Life Without Sound is an awakening for Cloud Nothings frontman Dylan Baldi. Since debuting in 2009 when Baldi was still a Case Western Reserve University student, the indie-rock band has kept its fans around the world at an enigmatic distance.
Featured in Rolling Stone and The New York Times, the buzzy alternative group became known for Baldi’s yowling and talk-singing ambiguous lyrics over fuzzy guitars and clamor of visceral sounds.
But the 25-year-old has grown more confident as an artist. He’s made a conscious effort to dig deeper with his vocals and songwriting, resulting in a fifth record that drops much of the scream-out “life sucks” mystique for a midtempo collection of tracks that showcases finesse and intent.
“It’s only cool to have a veil for so long before you’re not saying anything,” he says. “To have a veil and no purpose behind it, you’re just existing.”
The record gives off a maturity exhibited in a greater awareness of others with songs that revolve around relationships and the world at-large. “It’s just me and what I’m thinking on this one,” Baldi says. The band kicks off a world tour at the Beachland Ballroom Jan. 26 with Life Without Sound releasing the next day. Baldi dissects four songs from his most personal record yet.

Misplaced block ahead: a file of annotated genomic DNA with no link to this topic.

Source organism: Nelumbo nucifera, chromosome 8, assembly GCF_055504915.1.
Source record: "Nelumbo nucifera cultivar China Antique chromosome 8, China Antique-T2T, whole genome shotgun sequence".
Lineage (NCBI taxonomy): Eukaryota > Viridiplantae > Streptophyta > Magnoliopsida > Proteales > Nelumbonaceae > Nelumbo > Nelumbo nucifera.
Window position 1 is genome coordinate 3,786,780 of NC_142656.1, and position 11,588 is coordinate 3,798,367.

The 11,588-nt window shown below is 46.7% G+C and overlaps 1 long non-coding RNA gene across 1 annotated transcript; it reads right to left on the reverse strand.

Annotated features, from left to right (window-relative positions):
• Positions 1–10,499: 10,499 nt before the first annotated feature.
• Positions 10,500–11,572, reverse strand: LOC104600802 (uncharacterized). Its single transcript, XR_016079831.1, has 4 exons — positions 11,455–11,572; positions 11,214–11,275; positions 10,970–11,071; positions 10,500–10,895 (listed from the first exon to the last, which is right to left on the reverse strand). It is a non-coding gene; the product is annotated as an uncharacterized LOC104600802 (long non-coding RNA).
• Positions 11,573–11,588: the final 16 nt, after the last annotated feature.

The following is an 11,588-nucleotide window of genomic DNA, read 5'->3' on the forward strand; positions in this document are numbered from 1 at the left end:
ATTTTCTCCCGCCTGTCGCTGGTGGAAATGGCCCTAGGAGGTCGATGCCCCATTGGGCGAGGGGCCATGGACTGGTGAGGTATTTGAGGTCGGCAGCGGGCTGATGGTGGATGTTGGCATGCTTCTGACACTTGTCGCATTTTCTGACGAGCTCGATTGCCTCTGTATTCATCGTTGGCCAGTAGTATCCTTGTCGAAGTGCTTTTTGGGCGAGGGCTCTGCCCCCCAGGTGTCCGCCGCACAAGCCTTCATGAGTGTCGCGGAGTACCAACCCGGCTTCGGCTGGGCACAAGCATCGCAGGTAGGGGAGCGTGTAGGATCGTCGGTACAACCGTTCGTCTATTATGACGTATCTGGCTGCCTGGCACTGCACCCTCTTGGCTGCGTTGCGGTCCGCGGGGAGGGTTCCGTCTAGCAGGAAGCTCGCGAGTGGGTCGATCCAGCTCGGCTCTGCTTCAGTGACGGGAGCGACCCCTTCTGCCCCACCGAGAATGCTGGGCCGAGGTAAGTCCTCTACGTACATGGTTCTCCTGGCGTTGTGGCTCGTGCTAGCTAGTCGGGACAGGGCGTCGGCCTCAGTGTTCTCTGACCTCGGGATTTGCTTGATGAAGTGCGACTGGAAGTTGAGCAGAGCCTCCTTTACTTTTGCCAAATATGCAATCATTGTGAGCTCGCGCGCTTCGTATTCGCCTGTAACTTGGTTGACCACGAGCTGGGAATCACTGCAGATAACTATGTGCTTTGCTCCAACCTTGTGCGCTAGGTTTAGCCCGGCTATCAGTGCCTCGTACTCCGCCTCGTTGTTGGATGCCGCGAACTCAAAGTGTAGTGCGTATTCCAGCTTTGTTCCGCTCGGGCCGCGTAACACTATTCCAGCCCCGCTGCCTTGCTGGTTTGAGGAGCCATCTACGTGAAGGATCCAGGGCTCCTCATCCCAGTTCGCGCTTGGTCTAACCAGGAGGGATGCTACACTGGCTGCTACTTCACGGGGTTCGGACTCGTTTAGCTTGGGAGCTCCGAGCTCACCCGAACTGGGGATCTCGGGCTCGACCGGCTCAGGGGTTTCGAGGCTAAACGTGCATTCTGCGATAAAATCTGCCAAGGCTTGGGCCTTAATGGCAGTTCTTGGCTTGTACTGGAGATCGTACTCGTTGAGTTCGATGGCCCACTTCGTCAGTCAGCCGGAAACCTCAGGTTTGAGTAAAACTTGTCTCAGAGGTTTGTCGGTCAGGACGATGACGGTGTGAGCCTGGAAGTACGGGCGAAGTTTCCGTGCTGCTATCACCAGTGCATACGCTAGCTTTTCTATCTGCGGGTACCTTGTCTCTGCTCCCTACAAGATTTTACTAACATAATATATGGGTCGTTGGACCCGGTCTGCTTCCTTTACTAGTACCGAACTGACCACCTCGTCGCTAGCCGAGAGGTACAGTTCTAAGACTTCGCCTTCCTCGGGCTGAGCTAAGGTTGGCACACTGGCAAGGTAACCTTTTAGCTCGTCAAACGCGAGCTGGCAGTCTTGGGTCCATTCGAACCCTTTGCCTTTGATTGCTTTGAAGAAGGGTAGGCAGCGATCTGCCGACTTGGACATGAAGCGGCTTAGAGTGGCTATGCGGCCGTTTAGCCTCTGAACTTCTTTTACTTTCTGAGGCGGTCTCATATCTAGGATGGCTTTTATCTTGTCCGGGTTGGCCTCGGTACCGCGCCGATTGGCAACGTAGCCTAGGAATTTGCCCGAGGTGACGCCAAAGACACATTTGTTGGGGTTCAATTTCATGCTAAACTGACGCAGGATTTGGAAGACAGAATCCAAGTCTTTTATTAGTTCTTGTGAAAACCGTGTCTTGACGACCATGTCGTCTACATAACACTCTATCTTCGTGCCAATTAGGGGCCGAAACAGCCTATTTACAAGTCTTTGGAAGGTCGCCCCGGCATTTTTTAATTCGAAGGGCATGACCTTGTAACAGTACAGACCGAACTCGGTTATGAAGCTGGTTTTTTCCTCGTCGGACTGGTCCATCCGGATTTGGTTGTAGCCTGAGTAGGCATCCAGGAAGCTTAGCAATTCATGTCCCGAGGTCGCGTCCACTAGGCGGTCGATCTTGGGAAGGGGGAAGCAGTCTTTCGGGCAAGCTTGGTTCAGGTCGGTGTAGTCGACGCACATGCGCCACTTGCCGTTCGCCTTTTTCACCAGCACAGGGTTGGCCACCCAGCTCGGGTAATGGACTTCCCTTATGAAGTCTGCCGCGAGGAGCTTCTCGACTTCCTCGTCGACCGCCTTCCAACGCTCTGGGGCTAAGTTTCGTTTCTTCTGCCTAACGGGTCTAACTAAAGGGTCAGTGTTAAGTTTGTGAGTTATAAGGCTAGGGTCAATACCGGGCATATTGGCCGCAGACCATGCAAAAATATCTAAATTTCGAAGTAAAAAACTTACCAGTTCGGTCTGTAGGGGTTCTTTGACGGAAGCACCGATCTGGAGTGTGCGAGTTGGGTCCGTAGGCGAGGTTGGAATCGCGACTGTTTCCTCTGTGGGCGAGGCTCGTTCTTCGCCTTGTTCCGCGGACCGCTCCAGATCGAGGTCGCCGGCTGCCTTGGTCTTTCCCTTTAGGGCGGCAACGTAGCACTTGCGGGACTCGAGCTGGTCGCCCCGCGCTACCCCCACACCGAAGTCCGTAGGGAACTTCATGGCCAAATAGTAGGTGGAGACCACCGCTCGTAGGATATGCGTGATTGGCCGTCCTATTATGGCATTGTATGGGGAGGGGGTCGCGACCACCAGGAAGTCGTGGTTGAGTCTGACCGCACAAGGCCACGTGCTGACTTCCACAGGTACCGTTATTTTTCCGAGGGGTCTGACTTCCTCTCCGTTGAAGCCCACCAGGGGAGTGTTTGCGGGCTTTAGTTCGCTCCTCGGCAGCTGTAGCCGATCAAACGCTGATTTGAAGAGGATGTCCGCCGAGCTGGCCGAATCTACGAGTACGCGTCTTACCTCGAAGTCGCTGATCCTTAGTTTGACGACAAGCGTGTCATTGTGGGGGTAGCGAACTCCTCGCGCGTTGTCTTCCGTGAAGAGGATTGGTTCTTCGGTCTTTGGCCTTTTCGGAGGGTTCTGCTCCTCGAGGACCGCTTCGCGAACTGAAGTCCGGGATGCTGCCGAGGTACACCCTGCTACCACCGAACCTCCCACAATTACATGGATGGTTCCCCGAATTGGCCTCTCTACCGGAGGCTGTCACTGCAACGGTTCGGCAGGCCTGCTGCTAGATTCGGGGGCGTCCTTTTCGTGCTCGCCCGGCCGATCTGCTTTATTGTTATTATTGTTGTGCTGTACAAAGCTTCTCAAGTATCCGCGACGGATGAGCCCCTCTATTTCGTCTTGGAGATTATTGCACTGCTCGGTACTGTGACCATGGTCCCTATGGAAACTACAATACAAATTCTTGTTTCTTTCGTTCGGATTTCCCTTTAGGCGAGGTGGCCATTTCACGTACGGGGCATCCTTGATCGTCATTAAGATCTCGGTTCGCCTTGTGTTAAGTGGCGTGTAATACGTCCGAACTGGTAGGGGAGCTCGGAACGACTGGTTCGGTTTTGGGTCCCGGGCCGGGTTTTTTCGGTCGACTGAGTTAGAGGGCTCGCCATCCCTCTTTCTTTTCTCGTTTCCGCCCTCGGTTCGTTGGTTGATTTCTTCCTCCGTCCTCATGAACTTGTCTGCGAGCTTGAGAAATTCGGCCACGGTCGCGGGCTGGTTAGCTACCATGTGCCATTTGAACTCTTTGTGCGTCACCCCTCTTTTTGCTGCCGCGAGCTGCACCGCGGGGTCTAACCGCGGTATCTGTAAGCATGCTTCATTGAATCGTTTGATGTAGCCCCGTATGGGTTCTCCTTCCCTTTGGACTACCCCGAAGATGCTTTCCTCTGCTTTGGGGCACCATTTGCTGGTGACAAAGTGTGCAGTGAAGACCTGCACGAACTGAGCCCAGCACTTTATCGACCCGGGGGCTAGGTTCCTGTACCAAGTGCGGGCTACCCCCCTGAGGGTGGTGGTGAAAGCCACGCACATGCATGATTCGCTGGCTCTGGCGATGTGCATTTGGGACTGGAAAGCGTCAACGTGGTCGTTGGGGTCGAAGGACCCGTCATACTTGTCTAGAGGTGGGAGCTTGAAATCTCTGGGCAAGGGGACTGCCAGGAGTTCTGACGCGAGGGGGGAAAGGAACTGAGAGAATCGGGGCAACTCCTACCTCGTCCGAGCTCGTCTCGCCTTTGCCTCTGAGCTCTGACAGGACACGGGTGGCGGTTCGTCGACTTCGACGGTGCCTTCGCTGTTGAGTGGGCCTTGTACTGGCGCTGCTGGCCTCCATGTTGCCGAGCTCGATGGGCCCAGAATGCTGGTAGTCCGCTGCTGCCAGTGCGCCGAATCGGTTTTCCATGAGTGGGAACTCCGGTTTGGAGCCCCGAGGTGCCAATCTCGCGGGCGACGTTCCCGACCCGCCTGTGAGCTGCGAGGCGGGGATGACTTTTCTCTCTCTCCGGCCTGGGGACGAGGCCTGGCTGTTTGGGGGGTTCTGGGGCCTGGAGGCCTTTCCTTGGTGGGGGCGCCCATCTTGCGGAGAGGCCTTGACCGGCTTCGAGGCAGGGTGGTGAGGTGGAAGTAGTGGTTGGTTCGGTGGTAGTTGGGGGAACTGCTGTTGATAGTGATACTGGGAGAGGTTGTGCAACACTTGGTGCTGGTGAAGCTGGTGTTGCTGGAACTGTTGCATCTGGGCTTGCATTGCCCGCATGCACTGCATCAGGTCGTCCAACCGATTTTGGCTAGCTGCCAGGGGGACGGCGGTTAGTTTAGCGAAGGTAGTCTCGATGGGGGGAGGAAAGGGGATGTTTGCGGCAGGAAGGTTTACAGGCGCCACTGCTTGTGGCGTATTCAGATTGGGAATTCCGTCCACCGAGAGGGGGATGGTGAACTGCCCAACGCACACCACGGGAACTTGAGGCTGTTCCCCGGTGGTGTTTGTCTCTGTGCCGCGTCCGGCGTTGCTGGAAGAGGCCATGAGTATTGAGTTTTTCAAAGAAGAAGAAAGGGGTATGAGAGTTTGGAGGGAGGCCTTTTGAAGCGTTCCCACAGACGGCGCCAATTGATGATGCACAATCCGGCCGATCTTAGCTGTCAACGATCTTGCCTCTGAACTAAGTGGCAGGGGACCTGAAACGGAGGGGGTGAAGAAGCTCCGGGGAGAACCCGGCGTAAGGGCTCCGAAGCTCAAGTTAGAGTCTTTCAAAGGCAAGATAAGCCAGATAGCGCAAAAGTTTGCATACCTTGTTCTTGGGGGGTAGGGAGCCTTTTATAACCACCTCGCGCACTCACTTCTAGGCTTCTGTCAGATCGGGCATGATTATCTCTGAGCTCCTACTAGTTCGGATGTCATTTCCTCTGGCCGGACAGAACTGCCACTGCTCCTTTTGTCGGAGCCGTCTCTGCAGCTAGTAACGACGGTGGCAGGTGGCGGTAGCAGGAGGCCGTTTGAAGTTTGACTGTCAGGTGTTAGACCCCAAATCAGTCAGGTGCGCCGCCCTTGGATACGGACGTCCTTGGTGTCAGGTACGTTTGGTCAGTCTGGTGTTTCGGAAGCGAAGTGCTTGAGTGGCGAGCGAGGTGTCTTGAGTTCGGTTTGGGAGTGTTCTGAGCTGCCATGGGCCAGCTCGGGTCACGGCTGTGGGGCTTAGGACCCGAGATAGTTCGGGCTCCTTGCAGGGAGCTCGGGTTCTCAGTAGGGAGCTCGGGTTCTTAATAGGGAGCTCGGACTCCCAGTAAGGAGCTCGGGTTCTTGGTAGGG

“Up To The Surface”: The record opens with a soft piano intro that builds into a “little explosion.” The song flashes back to a dark period when Baldi was living in Massachusetts with a musician girlfriend, who was often away touring. He moved back to Cleveland in January 2016 and felt better when he was with friends and family. “[It] is a literal description of coming out of a long state of loneliness,” he says.
“Things Are Right With You”: What sounds like one of the most positive songs on the record actually started as possibly the saddest. Baldi wrote an acoustic demo for a good friend whose father was dying from cancer. He tweaked it to be more hopeful for the album. “I changed the lyrics to sort of be about a general sense of letting go and [realizing] things are OK,” he says.
“Modern Act”: For the music video, Baldi and his bandmates jokingly dress as senior citizens trying to find meaning on a beach in Lorain and Sachsenheim Hall in Cleveland. Yet, this song carries one of the most crucial lessons of Baldi’s time alone: You need people. “It’s about how important it is to relate to people and find common ground with anyone who is a good and decent person,” he says.
“Internal World”: This track started with the soaring finale in mind. “I wanted the whole song to slowly build toward a large ending,” he says. Baldi says this song helps him admit his faults. “I was pretty introverted and selfish in a lot of ways for a lot of my life. This song is about looking around, seeing what else is going on in the world.”